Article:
The February issue of the Louisiana Jury Verdict Reporter highlights four cases that top the million dollar mark, including a $4.5 million award to the family of an Independence woman who suffered a stroke after emergency room doctors allegedly ignored her symptoms.

That verdict was reached in East Baton Rouge Parish Civil District Court last November.

The Verdict Reporter states that the case had been originally submitted to a medical review panel, which "found negligence by the hospital staff," but that the damage was caused by the stroke, and "once it began there was nothing that could be done." The plaintiff took $1 million each for medicals, loss of enjoyment of life and $1.25 for mental distress.

The East Baton Rouge verdict was nearly four times larger than the next biggest award in the Verdict Reporter's report. In the Federal Court for the Eastern District of Louisiana in New Orleans, a jury awarded $1.5 million in January 2010 to a train engineer who suffered a disabling spinal injury while working for the New Orleans Public Belt Railroad. The Verdict Reporter states that District Judge Helen Berrigan remitted the award for being too excessive.

In St. Landry Parish, a jury awarded $1.17 million in March 2010 to a student who suffered a "thoracic facet joint injury" when a tractor-trailer rear-ended the school bus in which she was riding. The Verdict Reporter states that "the plaintiff's proof developed that for the rest of his life" the student had to undergo "radio frequency lifetime ablation treatments."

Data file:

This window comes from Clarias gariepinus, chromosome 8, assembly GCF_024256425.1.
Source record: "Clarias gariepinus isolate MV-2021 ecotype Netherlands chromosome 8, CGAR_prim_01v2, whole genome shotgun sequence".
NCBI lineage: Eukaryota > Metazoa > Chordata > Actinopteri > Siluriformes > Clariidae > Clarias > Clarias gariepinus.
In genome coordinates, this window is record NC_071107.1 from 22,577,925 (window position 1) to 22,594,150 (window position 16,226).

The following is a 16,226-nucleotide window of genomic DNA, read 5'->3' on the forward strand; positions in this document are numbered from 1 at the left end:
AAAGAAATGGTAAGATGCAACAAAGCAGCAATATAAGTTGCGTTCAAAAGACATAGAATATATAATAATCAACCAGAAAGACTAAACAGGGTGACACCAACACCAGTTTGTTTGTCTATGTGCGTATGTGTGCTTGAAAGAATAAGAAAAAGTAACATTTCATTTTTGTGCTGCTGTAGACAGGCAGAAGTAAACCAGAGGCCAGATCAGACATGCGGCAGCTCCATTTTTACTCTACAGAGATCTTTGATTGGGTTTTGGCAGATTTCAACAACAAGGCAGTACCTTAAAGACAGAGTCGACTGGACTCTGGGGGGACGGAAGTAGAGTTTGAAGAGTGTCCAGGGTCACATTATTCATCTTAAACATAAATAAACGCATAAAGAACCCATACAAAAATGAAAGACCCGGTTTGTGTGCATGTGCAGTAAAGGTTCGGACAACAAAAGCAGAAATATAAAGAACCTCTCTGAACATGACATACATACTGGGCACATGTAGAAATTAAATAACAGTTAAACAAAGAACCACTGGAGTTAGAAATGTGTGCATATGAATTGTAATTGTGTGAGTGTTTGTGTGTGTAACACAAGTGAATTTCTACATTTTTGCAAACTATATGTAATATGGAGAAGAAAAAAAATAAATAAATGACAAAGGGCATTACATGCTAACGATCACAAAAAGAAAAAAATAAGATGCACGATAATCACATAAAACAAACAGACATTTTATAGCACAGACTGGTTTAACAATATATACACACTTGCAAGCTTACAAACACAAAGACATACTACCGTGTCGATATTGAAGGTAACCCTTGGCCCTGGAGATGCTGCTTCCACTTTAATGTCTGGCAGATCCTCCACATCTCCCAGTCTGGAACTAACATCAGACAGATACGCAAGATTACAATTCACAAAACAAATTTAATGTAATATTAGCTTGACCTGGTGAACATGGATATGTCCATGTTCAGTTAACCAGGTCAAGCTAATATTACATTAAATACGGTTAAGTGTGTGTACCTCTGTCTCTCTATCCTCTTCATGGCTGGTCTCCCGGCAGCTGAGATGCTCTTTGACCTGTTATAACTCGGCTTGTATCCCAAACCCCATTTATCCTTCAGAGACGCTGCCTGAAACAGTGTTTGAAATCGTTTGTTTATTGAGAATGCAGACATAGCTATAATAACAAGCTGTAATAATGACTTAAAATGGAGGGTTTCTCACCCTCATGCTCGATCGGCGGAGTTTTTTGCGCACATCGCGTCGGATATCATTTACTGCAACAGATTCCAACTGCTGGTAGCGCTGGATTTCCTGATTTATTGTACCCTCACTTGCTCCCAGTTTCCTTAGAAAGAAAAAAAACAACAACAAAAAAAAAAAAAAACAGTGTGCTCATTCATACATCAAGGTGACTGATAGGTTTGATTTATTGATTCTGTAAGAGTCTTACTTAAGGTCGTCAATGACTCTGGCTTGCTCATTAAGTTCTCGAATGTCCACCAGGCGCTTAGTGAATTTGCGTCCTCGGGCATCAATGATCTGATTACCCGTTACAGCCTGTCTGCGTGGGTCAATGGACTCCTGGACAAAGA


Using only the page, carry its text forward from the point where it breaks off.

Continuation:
A $1 million auto negligence verdict for the plaintiffs in an Iberville Parish case from September 2010 rounded out the largest verdicts in the February report. The estate of a teenage girl was awarded damages after she was killed when she was hit by a pickup truck while she was walking on an unlit street after dark.

Orleans Parish Civil District Court made the Verdict Reporter's issue for a $585,365 verdict awarded to an elderly woman who broke her arm after falling on an improperly covered Entergy work site.

Orleans Parish Judge Herber Cade rendered the ruling early this month, more than two months after a two-day bench trial.

A directed verdict for the defense rendered in October in a medical malpractice suit in Orleans Parish was also featured in the Verdict Reporter. A doctor was accused of negligence when a sponge was left behind inside a patient after surgery, but Orleans Parish Chief Judge Lloyd Medley found that it was the fault of the nurses, who knew their sponge count had been off but failed to tell the doctor about it.

The Louisiana Jury Verdict Reporter is a news service that sweeps the state for jury verdict results and compiles them into reports that are released every month.

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